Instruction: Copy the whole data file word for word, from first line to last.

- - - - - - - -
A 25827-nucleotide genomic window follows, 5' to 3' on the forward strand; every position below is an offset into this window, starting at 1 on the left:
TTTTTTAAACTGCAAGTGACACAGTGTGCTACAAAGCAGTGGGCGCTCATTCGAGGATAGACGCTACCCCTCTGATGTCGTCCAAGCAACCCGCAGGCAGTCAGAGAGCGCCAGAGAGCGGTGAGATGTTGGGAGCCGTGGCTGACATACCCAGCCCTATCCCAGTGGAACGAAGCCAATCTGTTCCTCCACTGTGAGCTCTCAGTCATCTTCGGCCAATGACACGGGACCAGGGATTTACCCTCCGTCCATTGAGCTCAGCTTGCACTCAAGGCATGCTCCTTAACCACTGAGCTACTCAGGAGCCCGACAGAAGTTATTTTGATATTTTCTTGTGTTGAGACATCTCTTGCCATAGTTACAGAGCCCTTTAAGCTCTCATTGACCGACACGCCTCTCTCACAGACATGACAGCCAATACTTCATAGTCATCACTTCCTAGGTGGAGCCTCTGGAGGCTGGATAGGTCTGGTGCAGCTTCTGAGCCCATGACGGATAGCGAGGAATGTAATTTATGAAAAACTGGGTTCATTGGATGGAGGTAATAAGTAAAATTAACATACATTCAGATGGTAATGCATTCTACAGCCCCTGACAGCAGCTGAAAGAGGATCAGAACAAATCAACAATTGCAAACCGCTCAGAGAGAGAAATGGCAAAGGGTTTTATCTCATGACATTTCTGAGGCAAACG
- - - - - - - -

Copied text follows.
A 25827-nucleotide genomic window follows, 5' to 3' on the forward strand; every position below is an offset into this window, starting at 1 on the left:
TTTTTTAAACTGCAAGTGACACAGTGTGCTACAAAGCAGTGGGCGCTCATTCGAGGATAGACGCTACCCCTCTGATGTCGTCCAAGCAACCCGCAGGCAGTCAGAGAGCGCCAGAGAGCGGTGAGATGTTGGGAGCCGTGGCTGACATACCCAGCCCTATCCCAGTGGAACGAAGCCAATCTGTTCCTCCACTGTGAGCTCTCAGTCATCTTCGGCCAATGACACGGGACCAGGGATTTACCCTCCGTCCATTGAGCTCAGCTTGCACTCAAGGCATGCTCCTTAACCACTGAGCTACTCAGGAGCCCGACAGAAGTTATTTTGATATTTTCTTGTGTTGAGACATCTCTTGCCATAGTTACAGAGCCCTTTAAGCTCTCATTGACCGACACGCCTCTCTCACAGACATGACAGCCAATACTTCATAGTCATCACTTCCTAGGTGGAGCCTCTGGAGGCTGGATAGGTCTGGTGCAGCTTCTGAGCCCATGACGGATAGCGAGGAATGTAATTTATGAAAAACTGGGTTCATTGGATGGAGGTAATAAGTAAAATTAACATACATTCAGATGGTAATGCATTCTACAGCCCCTGACAGCAGCTGAAAGAGGATCAGAACAAATCAACAATTGCAAACCGCTCAGAGAGAGAAATGGCAAAGGGTTTTATCTCATGACATTTCTGAGGCAAACG